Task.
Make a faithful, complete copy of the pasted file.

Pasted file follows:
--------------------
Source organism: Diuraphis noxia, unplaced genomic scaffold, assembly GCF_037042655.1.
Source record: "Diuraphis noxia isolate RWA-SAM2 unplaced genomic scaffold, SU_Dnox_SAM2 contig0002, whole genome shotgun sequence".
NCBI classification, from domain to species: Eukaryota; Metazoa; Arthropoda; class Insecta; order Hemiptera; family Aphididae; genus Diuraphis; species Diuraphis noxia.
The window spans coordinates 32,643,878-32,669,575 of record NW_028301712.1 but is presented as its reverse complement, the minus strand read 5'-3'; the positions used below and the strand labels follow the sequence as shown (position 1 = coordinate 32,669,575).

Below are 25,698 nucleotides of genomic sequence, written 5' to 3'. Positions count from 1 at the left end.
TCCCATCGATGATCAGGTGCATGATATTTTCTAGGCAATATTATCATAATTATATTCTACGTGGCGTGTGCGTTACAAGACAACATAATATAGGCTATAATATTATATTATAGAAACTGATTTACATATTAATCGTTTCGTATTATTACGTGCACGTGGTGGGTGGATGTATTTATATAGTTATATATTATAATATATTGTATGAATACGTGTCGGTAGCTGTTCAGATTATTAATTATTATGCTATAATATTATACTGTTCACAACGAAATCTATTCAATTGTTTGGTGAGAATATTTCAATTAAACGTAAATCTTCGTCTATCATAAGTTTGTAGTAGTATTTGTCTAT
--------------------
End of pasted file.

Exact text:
Source organism: Diuraphis noxia, unplaced genomic scaffold, assembly GCF_037042655.1.
Source record: "Diuraphis noxia isolate RWA-SAM2 unplaced genomic scaffold, SU_Dnox_SAM2 contig0002, whole genome shotgun sequence".
NCBI classification, from domain to species: Eukaryota; Metazoa; Arthropoda; class Insecta; order Hemiptera; family Aphididae; genus Diuraphis; species Diuraphis noxia.
The window spans coordinates 32,643,878-32,669,575 of record NW_028301712.1 but is presented as its reverse complement, the minus strand read 5'-3'; the positions used below and the strand labels follow the sequence as shown (position 1 = coordinate 32,669,575).

Below are 25,698 nucleotides of genomic sequence, written 5' to 3'. Positions count from 1 at the left end.
TCCCATCGATGATCAGGTGCATGATATTTTCTAGGCAATATTATCATAATTATATTCTACGTGGCGTGTGCGTTACAAGACAACATAATATAGGCTATAATATTATATTATAGAAACTGATTTACATATTAATCGTTTCGTATTATTACGTGCACGTGGTGGGTGGATGTATTTATATAGTTATATATTATAATATATTGTATGAATACGTGTCGGTAGCTGTTCAGATTATTAATTATTATGCTATAATATTATACTGTTCACAACGAAATCTATTCAATTGTTTGGTGAGAATATTTCAATTAAACGTAAATCTTCGTCTATCATAAGTTTGTAGTAGTATTTGTCTAT